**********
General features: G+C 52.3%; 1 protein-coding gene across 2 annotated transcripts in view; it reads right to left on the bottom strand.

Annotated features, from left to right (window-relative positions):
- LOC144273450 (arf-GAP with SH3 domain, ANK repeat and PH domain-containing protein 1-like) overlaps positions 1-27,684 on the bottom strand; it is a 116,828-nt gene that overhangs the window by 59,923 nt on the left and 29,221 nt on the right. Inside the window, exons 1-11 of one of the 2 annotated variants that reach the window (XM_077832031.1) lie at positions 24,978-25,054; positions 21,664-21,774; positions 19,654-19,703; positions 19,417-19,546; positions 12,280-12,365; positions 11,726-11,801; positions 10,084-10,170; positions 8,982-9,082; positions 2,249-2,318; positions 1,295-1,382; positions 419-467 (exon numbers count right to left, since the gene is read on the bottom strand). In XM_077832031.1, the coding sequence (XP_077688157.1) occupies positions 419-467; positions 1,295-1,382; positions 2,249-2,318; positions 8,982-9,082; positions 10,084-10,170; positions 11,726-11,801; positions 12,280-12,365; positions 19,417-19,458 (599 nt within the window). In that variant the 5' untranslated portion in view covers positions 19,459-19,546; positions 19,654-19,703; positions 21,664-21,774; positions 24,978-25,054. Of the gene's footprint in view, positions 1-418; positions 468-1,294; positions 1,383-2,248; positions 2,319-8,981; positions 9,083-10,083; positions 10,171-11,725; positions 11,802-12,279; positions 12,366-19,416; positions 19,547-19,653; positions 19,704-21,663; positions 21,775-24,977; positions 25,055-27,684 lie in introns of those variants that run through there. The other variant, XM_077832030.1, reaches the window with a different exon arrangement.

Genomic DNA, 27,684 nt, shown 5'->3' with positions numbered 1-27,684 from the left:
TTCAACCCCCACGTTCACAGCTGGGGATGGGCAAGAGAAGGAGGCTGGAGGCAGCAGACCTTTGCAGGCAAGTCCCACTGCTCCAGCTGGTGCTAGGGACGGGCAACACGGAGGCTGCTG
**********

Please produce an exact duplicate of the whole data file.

General features: G+C 52.3%; 1 protein-coding gene across 2 annotated transcripts in view; it reads right to left on the bottom strand.

Annotated features, from left to right (window-relative positions):
- LOC144273450 (arf-GAP with SH3 domain, ANK repeat and PH domain-containing protein 1-like) overlaps positions 1-27,684 on the bottom strand; it is a 116,828-nt gene that overhangs the window by 59,923 nt on the left and 29,221 nt on the right. Inside the window, exons 1-11 of one of the 2 annotated variants that reach the window (XM_077832031.1) lie at positions 24,978-25,054; positions 21,664-21,774; positions 19,654-19,703; positions 19,417-19,546; positions 12,280-12,365; positions 11,726-11,801; positions 10,084-10,170; positions 8,982-9,082; positions 2,249-2,318; positions 1,295-1,382; positions 419-467 (exon numbers count right to left, since the gene is read on the bottom strand). In XM_077832031.1, the coding sequence (XP_077688157.1) occupies positions 419-467; positions 1,295-1,382; positions 2,249-2,318; positions 8,982-9,082; positions 10,084-10,170; positions 11,726-11,801; positions 12,280-12,365; positions 19,417-19,458 (599 nt within the window). In that variant the 5' untranslated portion in view covers positions 19,459-19,546; positions 19,654-19,703; positions 21,664-21,774; positions 24,978-25,054. Of the gene's footprint in view, positions 1-418; positions 468-1,294; positions 1,383-2,248; positions 2,319-8,981; positions 9,083-10,083; positions 10,171-11,725; positions 11,802-12,279; positions 12,366-19,416; positions 19,547-19,653; positions 19,704-21,663; positions 21,775-24,977; positions 25,055-27,684 lie in introns of those variants that run through there. The other variant, XM_077832030.1, reaches the window with a different exon arrangement.

Genomic DNA, 27,684 nt, shown 5'->3' with positions numbered 1-27,684 from the left:
TTCAACCCCCACGTTCACAGCTGGGGATGGGCAAGAGAAGGAGGCTGGAGGCAGCAGACCTTTGCAGGCAAGTCCCACTGCTCCAGCTGGTGCTAGGGACGGGCAACACGGAGGCTGCTG